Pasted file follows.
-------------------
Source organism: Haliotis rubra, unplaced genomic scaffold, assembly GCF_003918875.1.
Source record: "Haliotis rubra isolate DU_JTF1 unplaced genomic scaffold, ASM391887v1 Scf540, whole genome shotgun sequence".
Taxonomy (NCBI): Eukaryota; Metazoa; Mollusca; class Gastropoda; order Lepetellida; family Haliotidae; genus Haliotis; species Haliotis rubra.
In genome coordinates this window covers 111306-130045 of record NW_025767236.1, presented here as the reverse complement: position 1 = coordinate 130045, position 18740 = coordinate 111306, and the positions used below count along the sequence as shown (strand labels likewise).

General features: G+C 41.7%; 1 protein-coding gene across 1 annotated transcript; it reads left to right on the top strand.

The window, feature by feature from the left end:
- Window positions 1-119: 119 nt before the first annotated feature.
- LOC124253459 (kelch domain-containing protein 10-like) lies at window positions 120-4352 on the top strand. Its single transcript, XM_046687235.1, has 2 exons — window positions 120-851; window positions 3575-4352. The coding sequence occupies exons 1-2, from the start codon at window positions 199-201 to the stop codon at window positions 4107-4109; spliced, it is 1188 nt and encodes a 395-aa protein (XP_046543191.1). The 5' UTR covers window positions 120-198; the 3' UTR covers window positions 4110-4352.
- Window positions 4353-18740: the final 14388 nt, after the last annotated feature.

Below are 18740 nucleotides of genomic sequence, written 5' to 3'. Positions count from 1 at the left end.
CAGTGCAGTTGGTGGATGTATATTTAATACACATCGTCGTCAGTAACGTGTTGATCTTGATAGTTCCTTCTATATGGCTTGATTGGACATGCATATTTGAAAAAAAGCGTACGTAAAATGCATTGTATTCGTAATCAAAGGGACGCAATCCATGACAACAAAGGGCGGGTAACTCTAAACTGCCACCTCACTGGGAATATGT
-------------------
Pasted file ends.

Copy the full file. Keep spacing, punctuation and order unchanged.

Source organism: Haliotis rubra, unplaced genomic scaffold, assembly GCF_003918875.1.
Source record: "Haliotis rubra isolate DU_JTF1 unplaced genomic scaffold, ASM391887v1 Scf540, whole genome shotgun sequence".
Taxonomy (NCBI): Eukaryota; Metazoa; Mollusca; class Gastropoda; order Lepetellida; family Haliotidae; genus Haliotis; species Haliotis rubra.
In genome coordinates this window covers 111306-130045 of record NW_025767236.1, presented here as the reverse complement: position 1 = coordinate 130045, position 18740 = coordinate 111306, and the positions used below count along the sequence as shown (strand labels likewise).

General features: G+C 41.7%; 1 protein-coding gene across 1 annotated transcript; it reads left to right on the top strand.

The window, feature by feature from the left end:
- Window positions 1-119: 119 nt before the first annotated feature.
- LOC124253459 (kelch domain-containing protein 10-like) lies at window positions 120-4352 on the top strand. Its single transcript, XM_046687235.1, has 2 exons — window positions 120-851; window positions 3575-4352. The coding sequence occupies exons 1-2, from the start codon at window positions 199-201 to the stop codon at window positions 4107-4109; spliced, it is 1188 nt and encodes a 395-aa protein (XP_046543191.1). The 5' UTR covers window positions 120-198; the 3' UTR covers window positions 4110-4352.
- Window positions 4353-18740: the final 14388 nt, after the last annotated feature.

Below are 18740 nucleotides of genomic sequence, written 5' to 3'. Positions count from 1 at the left end.
CAGTGCAGTTGGTGGATGTATATTTAATACACATCGTCGTCAGTAACGTGTTGATCTTGATAGTTCCTTCTATATGGCTTGATTGGACATGCATATTTGAAAAAAAGCGTACGTAAAATGCATTGTATTCGTAATCAAAGGGACGCAATCCATGACAACAAAGGGCGGGTAACTCTAAACTGCCACCTCACTGGGAATATGT